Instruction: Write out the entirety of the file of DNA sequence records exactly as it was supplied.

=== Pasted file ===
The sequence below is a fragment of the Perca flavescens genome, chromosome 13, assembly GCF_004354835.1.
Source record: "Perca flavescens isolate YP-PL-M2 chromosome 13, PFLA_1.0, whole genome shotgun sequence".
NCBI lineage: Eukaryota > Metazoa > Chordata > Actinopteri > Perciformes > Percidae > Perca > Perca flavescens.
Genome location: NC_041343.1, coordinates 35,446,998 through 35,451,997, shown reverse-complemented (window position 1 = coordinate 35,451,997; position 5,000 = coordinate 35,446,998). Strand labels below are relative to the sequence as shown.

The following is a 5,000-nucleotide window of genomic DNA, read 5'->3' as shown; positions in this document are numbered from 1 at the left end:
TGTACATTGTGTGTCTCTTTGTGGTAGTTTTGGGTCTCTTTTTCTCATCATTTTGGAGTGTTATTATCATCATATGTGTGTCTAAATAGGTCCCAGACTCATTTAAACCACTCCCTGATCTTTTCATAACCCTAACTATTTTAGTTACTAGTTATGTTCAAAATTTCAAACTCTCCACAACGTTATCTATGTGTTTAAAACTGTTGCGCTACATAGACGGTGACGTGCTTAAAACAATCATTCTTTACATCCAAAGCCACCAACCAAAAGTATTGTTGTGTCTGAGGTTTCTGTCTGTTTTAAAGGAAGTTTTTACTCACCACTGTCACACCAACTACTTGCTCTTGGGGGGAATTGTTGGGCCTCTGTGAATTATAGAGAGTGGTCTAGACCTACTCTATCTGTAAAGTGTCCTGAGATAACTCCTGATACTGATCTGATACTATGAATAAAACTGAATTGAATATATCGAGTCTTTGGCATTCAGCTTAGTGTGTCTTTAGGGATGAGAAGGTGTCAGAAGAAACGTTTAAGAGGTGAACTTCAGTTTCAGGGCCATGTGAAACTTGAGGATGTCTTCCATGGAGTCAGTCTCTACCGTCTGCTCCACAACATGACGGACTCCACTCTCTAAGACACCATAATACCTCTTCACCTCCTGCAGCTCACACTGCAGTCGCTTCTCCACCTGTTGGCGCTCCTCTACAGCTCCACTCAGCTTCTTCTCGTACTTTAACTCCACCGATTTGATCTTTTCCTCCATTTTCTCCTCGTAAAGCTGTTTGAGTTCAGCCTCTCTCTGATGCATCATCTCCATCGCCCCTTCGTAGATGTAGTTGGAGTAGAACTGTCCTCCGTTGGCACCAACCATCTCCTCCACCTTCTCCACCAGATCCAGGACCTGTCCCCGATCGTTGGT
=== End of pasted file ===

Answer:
The sequence below is a fragment of the Perca flavescens genome, chromosome 13, assembly GCF_004354835.1.
Source record: "Perca flavescens isolate YP-PL-M2 chromosome 13, PFLA_1.0, whole genome shotgun sequence".
NCBI lineage: Eukaryota > Metazoa > Chordata > Actinopteri > Perciformes > Percidae > Perca > Perca flavescens.
Genome location: NC_041343.1, coordinates 35,446,998 through 35,451,997, shown reverse-complemented (window position 1 = coordinate 35,451,997; position 5,000 = coordinate 35,446,998). Strand labels below are relative to the sequence as shown.

The following is a 5,000-nucleotide window of genomic DNA, read 5'->3' as shown; positions in this document are numbered from 1 at the left end:
TGTACATTGTGTGTCTCTTTGTGGTAGTTTTGGGTCTCTTTTTCTCATCATTTTGGAGTGTTATTATCATCATATGTGTGTCTAAATAGGTCCCAGACTCATTTAAACCACTCCCTGATCTTTTCATAACCCTAACTATTTTAGTTACTAGTTATGTTCAAAATTTCAAACTCTCCACAACGTTATCTATGTGTTTAAAACTGTTGCGCTACATAGACGGTGACGTGCTTAAAACAATCATTCTTTACATCCAAAGCCACCAACCAAAAGTATTGTTGTGTCTGAGGTTTCTGTCTGTTTTAAAGGAAGTTTTTACTCACCACTGTCACACCAACTACTTGCTCTTGGGGGGAATTGTTGGGCCTCTGTGAATTATAGAGAGTGGTCTAGACCTACTCTATCTGTAAAGTGTCCTGAGATAACTCCTGATACTGATCTGATACTATGAATAAAACTGAATTGAATATATCGAGTCTTTGGCATTCAGCTTAGTGTGTCTTTAGGGATGAGAAGGTGTCAGAAGAAACGTTTAAGAGGTGAACTTCAGTTTCAGGGCCATGTGAAACTTGAGGATGTCTTCCATGGAGTCAGTCTCTACCGTCTGCTCCACAACATGACGGACTCCACTCTCTAAGACACCATAATACCTCTTCACCTCCTGCAGCTCACACTGCAGTCGCTTCTCCACCTGTTGGCGCTCCTCTACAGCTCCACTCAGCTTCTTCTCGTACTTTAACTCCACCGATTTGATCTTTTCCTCCATTTTCTCCTCGTAAAGCTGTTTGAGTTCAGCCTCTCTCTGATGCATCATCTCCATCGCCCCTTCGTAGATGTAGTTGGAGTAGAACTGTCCTCCGTTGGCACCAACCATCTCCTCCACCTTCTCCACCAGATCCAGGACCTGTCCCCGATCGTTGGT